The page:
Holding Your Hand Until the End
A Conversation on Hospice Care and Dying with Grace
November 10, 2023
“I was much more afraid of death and dying before my first experience with hospice care. The nurses and staff showed us that preparing for someone’s death is also, if not entirely, about living.”
Marie’s family was never the type to express their thoughts and feelings, especially around conversations like death.
When her oldest brother, Felix, was diagnosed with stage four esophageal cancer, he knew that he was going to die soon. As difficult as it was for her to accept, Marie knew too.
“My brother and I had an estranged relationship for a long time. As he got sicker none of that mattered anymore. The only thing that mattered was love,” says Marie.
Chemotherapy wasn’t working, and when Felix decided to stop treatment, his doctors suggested hospice care. The family found a hospice facility, about 100 miles out of town.
“The nurses and staff were there for my brother from day one. They made it a point to get to know Felix. They focused on his quality of life, and how he wanted to spend the time until his death,” says Marie.
“Most importantly, they were there for my family as much as they were for Felix. I looked forward to those visits from the nurses, because I knew that we were not alone. It was an experience full of blessings and heartache that I’ll cherish for the rest of my life,” says Marie.
In reflecting on her experience with hospice care, Marie shows us what it means to receive compassionate care, not only for the people facing the final moments of life, but for those who are living.
Finding out the end is near
Learning that my brother was going to die was very difficult for me to accept. We had been estranged from each other for a long time before he got sick.
When I realized he was going to die soon, there was no other choice than to be in a loving relationship with each other.
He gave me the power of attorney, which was his way of showing me how much he appreciated and loved me. I basically told him, ‘I’m going to be here for you everyday. You can choose to love me or get over it.’ There was a pull to love each other no matter what.
The cancer was progressing to a point where the intensive chemotherapy treatment wasn’t working, and the side effects were making life unbearable for him.
Felix decided to stop treatment, and his doctor suggested we look into hospice care, so we found a hospice care center out of town.
Caring for the dying and the living
The care team brought respect and dignity to the final moments of my brother’s life, from the first day they met him.
They got to know Felix from the inside-out. They listened to his concerns, and did everything in their power to accommodate how he wanted to spend that time until his death.
Their compassion was felt by all of us.
I looked forward to the nurses visits, the positivity and warmth they brought into our lives really made my brother feel at ease, and my family feel taken care of.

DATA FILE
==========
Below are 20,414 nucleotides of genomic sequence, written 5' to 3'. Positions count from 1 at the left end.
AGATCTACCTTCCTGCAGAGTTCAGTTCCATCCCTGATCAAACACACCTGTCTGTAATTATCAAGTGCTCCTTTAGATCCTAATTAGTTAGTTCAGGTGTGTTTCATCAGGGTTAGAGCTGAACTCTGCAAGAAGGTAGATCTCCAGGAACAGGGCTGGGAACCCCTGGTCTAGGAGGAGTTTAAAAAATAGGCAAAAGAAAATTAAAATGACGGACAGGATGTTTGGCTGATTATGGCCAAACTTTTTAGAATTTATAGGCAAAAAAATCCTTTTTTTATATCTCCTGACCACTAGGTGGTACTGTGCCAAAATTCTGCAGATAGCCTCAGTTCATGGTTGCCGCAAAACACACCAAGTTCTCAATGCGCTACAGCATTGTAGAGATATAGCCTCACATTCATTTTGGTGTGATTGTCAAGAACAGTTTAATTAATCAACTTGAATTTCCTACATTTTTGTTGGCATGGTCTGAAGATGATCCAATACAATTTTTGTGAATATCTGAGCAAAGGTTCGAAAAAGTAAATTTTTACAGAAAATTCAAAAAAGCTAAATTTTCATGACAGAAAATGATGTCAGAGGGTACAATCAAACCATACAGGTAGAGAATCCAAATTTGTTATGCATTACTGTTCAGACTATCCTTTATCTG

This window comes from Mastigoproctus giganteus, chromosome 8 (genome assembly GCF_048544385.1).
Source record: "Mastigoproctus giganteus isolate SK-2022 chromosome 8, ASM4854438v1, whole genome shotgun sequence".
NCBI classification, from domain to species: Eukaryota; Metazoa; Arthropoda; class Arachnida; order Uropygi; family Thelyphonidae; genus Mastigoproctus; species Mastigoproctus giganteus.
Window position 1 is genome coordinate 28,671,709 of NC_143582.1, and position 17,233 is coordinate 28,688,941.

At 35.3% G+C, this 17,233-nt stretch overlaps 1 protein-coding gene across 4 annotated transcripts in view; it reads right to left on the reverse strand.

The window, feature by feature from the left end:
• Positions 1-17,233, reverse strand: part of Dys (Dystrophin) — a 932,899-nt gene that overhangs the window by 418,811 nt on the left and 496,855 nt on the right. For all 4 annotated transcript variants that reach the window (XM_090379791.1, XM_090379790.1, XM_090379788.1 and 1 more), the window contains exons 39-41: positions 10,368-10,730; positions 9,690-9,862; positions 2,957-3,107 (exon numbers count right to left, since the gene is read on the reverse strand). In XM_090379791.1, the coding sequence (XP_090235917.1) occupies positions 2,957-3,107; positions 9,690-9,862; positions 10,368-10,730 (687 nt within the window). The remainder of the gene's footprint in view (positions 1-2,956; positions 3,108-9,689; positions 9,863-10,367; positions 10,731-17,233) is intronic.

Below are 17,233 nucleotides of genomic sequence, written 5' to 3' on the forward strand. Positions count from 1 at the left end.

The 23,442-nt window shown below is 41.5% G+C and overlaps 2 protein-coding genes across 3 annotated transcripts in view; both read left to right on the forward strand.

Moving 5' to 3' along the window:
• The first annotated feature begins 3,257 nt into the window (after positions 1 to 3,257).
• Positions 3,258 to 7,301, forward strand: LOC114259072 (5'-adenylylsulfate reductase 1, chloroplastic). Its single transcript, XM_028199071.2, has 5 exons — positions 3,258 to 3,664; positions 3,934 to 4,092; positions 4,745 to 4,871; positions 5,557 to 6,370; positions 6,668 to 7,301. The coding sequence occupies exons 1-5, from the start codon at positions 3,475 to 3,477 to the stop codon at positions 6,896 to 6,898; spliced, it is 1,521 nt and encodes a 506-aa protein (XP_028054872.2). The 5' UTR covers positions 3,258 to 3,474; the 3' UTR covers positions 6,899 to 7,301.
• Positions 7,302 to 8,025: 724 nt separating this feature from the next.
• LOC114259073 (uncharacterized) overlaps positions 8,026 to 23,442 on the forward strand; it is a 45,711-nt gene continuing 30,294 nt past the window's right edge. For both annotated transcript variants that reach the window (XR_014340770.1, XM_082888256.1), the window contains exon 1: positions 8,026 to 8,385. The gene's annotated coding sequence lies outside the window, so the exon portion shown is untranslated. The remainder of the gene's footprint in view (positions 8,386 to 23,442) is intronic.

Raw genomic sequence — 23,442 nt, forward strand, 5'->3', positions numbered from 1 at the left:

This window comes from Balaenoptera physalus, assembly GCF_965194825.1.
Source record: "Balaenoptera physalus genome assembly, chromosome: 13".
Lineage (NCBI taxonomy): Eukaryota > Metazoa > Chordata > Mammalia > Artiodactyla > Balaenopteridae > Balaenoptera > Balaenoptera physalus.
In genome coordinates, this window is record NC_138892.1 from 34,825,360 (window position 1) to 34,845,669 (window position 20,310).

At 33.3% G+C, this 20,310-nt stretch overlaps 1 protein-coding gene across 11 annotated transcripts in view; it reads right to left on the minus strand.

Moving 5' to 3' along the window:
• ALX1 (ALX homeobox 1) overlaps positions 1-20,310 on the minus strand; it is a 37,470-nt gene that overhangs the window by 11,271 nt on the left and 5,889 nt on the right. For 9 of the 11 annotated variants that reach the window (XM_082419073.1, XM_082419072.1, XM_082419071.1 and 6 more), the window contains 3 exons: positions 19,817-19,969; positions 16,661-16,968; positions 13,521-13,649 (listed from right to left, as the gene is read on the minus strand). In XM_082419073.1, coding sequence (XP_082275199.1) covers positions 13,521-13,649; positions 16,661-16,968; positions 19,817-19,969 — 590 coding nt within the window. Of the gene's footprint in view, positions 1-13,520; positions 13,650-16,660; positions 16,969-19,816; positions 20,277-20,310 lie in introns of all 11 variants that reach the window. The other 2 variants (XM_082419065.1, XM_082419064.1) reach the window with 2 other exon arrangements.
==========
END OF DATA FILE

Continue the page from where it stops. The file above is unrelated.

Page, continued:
There were many times when I thought my brother was going to die on my watch. I’d call the hospice team and they’d be there as quickly as they could be, traveling 100 miles.
One time, as we stood around my brother’s bed after getting him in for the night, one of the nurse’s asked Felix, “Do you mind if I pray for you?”
We all held hands around his bed, while the nurse said the most beautiful and personal prayer for Felix, as if she’d known him forever.
Focusing on life and cherishing time together until death
Felix and I would lay on his bed together comparing toes, as if we were kids. I’d give him haircuts and polish him up, reminding him of the life he still had left to live.
I remember asking Felix what he thought about dying. He said he wasn’t afraid of death, and that he was actually eager to see what was on the other side.
The last moments we had together were quiet. He peacefully drifted away in his sleep, and my prayer was answered.
Taking hospice into the next phase of life
I think about what life and death would look like without hospice holding our hands throughout.
I think about all of the people who are terrified of dying, and the people who are left carrying the pain and grief alone. I’ve decided that I want to go into hospice care.
I’ve been a substance use counselor for many years. I’ve worked with people who wanted to die, who attempted to die, and those who came back to life from addiction.
I’ve learned that substance use counseling is really about life: teaching people how to live a full life without their substance of choice.
In a similar sense, hospice care gives people, those who are dying and those who are left with the loss, the compassionate care and support that they deserve to enjoy and find meaning in the remaining moments of life.
Counseling for grief and loss
We thank Marie for sharing her lived experience with hospice care, and we hope that Marie’s story will shed light on the positive outcomes of hospice, and what it means to receive compassionate care.
For those who are processing the loss of a loved one, our trained mental health counselors at HBH Therapy are here to safely support you throughout. Our providers are dedicated to helping you understand, integrate, and heal through your experiences of grief and loss.
To start your journey with one of our clinicians in our offices in Amherst, West Springfield, Wilbraham, and Franklin, or online throughout the state of Massachusetts, please contact us today at (413) 343-4357.